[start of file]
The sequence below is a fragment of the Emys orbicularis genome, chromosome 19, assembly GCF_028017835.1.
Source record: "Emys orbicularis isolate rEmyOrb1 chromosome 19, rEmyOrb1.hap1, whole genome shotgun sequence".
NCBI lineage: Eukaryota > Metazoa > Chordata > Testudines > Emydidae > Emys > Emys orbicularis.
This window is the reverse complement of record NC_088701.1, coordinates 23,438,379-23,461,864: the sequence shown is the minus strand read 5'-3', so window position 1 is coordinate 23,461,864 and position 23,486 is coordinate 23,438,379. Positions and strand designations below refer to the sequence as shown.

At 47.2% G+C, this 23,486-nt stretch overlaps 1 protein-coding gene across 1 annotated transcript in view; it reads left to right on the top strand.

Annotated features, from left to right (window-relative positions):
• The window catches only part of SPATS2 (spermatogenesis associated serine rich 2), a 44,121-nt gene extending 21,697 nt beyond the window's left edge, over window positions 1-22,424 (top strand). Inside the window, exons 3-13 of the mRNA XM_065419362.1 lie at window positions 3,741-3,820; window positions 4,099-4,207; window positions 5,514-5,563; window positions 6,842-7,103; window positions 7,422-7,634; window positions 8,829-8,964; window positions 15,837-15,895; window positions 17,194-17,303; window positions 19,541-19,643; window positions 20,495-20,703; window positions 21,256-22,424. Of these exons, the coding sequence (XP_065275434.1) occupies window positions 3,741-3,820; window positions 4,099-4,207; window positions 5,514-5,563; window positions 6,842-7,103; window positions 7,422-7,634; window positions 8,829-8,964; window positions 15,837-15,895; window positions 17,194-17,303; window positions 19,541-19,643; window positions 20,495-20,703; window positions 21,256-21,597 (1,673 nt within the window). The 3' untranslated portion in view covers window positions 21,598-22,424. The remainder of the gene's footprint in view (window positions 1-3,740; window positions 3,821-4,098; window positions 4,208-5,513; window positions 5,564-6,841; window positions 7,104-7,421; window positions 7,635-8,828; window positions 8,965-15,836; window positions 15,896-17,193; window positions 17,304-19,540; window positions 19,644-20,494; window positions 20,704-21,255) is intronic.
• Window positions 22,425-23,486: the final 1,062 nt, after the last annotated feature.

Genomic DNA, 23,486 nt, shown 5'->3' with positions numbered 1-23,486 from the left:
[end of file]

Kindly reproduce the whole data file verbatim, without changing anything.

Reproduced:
The sequence below is a fragment of the Emys orbicularis genome, chromosome 19, assembly GCF_028017835.1.
Source record: "Emys orbicularis isolate rEmyOrb1 chromosome 19, rEmyOrb1.hap1, whole genome shotgun sequence".
NCBI lineage: Eukaryota > Metazoa > Chordata > Testudines > Emydidae > Emys > Emys orbicularis.
This window is the reverse complement of record NC_088701.1, coordinates 23,438,379-23,461,864: the sequence shown is the minus strand read 5'-3', so window position 1 is coordinate 23,461,864 and position 23,486 is coordinate 23,438,379. Positions and strand designations below refer to the sequence as shown.

At 47.2% G+C, this 23,486-nt stretch overlaps 1 protein-coding gene across 1 annotated transcript in view; it reads left to right on the top strand.

Annotated features, from left to right (window-relative positions):
• The window catches only part of SPATS2 (spermatogenesis associated serine rich 2), a 44,121-nt gene extending 21,697 nt beyond the window's left edge, over window positions 1-22,424 (top strand). Inside the window, exons 3-13 of the mRNA XM_065419362.1 lie at window positions 3,741-3,820; window positions 4,099-4,207; window positions 5,514-5,563; window positions 6,842-7,103; window positions 7,422-7,634; window positions 8,829-8,964; window positions 15,837-15,895; window positions 17,194-17,303; window positions 19,541-19,643; window positions 20,495-20,703; window positions 21,256-22,424. Of these exons, the coding sequence (XP_065275434.1) occupies window positions 3,741-3,820; window positions 4,099-4,207; window positions 5,514-5,563; window positions 6,842-7,103; window positions 7,422-7,634; window positions 8,829-8,964; window positions 15,837-15,895; window positions 17,194-17,303; window positions 19,541-19,643; window positions 20,495-20,703; window positions 21,256-21,597 (1,673 nt within the window). The 3' untranslated portion in view covers window positions 21,598-22,424. The remainder of the gene's footprint in view (window positions 1-3,740; window positions 3,821-4,098; window positions 4,208-5,513; window positions 5,564-6,841; window positions 7,104-7,421; window positions 7,635-8,828; window positions 8,965-15,836; window positions 15,896-17,193; window positions 17,304-19,540; window positions 19,644-20,494; window positions 20,704-21,255) is intronic.
• Window positions 22,425-23,486: the final 1,062 nt, after the last annotated feature.

Genomic DNA, 23,486 nt, shown 5'->3' with positions numbered 1-23,486 from the left: